When assessing whether a patient needs testosterone replacement, actual deficient levels have been controversial! – Link. Testosterone levels at individual labs can also vary so check with your local “normal” ranges.
As a general guide from the MJA article:
Testosterone <8nM = deficiency
Testosterone 8-15nM and LH high (1.5 times normal) = deficiency
Anything 8-15+nM with LH normal is NOT classed as androgen deficient for replacement (may be low/normal but no evidence of treatment benefit).
The American Association of Endocrinology in their last guidelines suggested the primary aims of treating lowered testosterone is to:
Restore sexual function and behaviour, ensure virilisation and restore fertility, optimise bone density, normalise growth hormone levels, and alter cardiovascular profile.
Firstly, there are alot of advertisements for different alternative therapies for replacing testosterone. These are generally not regulated and are not to be advised (eTG).
Secondly, if you are giving replacement to adolescents or to the elderly (for which you should have a strong indication), you should start at half the dose and titrate up over several weeks (eTG)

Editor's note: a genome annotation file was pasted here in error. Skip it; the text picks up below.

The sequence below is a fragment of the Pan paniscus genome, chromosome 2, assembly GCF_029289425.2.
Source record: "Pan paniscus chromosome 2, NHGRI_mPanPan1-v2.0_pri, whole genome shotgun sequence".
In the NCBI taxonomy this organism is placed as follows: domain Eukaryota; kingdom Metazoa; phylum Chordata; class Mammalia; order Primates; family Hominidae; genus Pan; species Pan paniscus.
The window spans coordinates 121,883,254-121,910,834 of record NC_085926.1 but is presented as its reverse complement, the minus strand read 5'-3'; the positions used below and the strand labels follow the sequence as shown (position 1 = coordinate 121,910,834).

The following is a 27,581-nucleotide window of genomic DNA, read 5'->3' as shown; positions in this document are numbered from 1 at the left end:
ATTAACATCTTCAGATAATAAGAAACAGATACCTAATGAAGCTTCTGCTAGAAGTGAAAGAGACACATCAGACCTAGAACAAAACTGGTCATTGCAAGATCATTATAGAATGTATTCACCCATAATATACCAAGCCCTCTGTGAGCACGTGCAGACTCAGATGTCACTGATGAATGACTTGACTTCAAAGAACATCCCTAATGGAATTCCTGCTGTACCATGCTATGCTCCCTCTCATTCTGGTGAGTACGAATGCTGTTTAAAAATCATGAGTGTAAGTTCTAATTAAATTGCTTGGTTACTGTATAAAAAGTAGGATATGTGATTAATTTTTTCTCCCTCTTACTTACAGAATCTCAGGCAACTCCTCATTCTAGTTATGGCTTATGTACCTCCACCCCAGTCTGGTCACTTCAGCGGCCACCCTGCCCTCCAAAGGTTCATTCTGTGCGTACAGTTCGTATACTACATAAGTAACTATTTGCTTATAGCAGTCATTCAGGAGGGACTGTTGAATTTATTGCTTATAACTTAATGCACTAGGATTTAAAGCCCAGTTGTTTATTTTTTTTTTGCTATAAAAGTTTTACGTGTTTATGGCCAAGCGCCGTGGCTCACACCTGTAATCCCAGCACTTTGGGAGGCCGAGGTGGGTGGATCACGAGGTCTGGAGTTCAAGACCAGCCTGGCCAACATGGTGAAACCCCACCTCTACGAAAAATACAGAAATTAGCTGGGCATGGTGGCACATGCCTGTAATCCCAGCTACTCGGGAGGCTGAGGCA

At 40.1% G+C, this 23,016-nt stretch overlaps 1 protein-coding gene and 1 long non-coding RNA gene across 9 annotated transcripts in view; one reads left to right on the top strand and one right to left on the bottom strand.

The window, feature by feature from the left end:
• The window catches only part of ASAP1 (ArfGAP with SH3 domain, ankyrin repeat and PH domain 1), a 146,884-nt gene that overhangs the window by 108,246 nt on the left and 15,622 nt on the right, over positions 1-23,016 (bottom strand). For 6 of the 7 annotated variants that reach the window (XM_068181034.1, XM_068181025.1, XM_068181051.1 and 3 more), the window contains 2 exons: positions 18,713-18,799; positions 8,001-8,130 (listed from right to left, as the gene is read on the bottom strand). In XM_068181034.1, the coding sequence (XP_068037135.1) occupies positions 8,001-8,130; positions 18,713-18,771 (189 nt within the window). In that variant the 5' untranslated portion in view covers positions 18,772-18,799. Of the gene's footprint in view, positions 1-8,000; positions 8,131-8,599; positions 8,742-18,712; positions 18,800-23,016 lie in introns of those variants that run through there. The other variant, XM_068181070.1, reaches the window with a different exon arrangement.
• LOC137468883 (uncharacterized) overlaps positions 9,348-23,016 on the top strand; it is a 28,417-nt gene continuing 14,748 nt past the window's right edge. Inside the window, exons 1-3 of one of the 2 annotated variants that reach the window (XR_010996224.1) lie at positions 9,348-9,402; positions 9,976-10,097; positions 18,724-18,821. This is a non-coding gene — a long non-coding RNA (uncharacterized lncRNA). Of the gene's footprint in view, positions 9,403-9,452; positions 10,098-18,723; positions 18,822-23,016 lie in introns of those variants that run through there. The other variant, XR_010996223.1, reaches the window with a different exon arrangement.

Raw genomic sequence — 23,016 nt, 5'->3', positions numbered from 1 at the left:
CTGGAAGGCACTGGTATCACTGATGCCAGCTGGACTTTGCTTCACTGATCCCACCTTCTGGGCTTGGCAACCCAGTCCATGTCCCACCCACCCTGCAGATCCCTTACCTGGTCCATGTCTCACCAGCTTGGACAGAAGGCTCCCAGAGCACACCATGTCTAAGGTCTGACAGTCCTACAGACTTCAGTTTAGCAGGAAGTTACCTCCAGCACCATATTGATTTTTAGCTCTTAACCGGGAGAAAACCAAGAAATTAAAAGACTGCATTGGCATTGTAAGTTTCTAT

Thirdly, in men over 50 consider prostate disease before starting testosterone therapy. The Australian Society of Endocrinology states that previous or current prostate cancer or breast cancer are absolute contraindications to androgen therapy.
The options for treating are varied and will depend on patient preference and availability. I will not give brands here – consult your local pharmacy for available products and dosing.
1. Testosterone gels applied daily onto the skin
2. IM injections lasting anywhere from 2 weeks to 6 months
3. Testosterone patches daily
4. Testosterone orally.
Long term options include a testosterone implant that lasts 4-6 mths
Symptoms of low testosterone should begin to improve by 1-2 months. If no significant improvement sometimes retesting levels of testosterone can help titrate the dosing.
Question 9: Are there any absolute contraindications to treatment?
As stated prior, breast cancer or prostate cancer are absolute contraindications.